Zimbabwe’s professional football clubs aren’t exempt from the effects of hyperinflation. Rising league fees have jeopardized the future of teams and players. And some say the love of the game is a major casualty of the crisis.
When colonialist Cecil John Rhodes died, he asked to be buried in Zimbabwe’s sacred Matobo Hills. His gravesite has long been a popular and lucrative tourist destination. As the threat of COVID-19 has shuttered the site and killed the nation’s tourism industry, local people are renewing the debate over whether the polarizing politician deserves to stay.
Empty shelves of face masks and sanitizers have made headlines around the world in the wake of the global coronavirus crisis. But in Zimbabwe, another medical shortage – with life-threatening consequences – is quietly sweeping the country.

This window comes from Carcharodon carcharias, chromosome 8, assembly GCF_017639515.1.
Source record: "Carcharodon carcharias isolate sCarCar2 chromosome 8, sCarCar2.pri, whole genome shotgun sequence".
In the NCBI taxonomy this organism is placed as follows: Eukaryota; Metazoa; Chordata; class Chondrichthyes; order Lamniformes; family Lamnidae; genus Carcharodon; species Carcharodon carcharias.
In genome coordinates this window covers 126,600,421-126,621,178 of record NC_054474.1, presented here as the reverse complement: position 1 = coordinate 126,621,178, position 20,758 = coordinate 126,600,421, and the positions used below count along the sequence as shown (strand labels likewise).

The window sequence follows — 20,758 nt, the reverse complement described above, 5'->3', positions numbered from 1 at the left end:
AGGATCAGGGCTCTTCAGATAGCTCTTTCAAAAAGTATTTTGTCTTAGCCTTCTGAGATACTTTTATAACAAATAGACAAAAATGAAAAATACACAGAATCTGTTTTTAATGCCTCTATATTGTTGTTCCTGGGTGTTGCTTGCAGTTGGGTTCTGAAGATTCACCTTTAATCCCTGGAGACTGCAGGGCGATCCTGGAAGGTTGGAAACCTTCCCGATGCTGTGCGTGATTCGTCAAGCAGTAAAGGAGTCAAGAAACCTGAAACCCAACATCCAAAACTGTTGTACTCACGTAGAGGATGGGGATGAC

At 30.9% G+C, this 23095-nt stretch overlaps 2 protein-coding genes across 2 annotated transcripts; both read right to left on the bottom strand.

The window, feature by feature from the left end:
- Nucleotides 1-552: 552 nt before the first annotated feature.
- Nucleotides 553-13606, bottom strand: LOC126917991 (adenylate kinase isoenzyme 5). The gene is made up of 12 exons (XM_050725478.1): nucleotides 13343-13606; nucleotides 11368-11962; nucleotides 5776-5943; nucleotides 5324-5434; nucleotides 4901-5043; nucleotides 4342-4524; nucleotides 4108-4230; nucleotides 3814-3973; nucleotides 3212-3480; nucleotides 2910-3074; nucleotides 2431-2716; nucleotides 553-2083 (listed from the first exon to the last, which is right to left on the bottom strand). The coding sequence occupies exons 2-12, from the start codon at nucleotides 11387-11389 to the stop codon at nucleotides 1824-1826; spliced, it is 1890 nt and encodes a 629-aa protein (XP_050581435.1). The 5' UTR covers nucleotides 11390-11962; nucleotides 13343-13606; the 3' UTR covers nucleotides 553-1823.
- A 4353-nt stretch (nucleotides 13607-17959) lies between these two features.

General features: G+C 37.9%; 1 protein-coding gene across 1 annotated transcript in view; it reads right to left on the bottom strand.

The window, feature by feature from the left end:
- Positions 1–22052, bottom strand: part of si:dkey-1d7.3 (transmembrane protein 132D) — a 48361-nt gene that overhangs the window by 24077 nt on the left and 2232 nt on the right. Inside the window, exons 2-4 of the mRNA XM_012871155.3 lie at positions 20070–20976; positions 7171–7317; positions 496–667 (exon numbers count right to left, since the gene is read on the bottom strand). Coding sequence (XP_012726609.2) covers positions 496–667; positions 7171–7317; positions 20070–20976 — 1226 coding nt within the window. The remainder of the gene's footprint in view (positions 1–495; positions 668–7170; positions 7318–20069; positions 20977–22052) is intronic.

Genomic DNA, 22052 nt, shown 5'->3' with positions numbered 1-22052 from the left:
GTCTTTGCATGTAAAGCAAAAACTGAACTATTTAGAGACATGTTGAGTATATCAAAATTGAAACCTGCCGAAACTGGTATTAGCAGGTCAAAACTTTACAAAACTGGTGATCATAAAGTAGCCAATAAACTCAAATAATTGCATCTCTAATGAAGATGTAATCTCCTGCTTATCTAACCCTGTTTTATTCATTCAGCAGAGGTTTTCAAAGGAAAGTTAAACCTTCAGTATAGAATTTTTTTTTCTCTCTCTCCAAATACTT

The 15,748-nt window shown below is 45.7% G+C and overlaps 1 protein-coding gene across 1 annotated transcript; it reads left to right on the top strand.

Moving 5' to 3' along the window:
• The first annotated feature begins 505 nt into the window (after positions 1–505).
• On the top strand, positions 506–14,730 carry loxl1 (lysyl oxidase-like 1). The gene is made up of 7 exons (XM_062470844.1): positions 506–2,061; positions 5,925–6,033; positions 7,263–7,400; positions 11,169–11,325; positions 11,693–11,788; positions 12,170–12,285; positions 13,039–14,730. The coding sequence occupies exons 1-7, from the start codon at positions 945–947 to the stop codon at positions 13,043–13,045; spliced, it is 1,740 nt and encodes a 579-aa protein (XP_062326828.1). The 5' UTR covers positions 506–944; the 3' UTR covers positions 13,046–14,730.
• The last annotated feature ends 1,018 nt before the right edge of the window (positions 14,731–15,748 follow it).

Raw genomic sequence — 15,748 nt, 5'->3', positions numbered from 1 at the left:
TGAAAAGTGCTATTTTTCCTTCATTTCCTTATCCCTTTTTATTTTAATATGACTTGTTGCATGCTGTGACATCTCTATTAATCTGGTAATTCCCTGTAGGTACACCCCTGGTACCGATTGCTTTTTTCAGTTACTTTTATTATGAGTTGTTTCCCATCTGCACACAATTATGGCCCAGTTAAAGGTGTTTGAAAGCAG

Cross-border traders bring goods from abroad to resell in Zimbabwe, and the informal trade ripples through the country’s economy, providing jobs and lowering the cost of staples. Now this industry – and the nation – must reckon with a closed border.
As country struggles with lengthy power outages, an innovative business offers a cheaper, almost smoke-free alternative to traditional charcoal. The product could also slow deforestation. All that from a weed.
Throughout the chaotic ups and downs of Zimbabwe’s economic crisis, tourism remained a reliable source of income, as foreign tourists flocked to the country’s natural wonders. Now, the coronavirus pandemic threatens to topple another pillar of the national economy.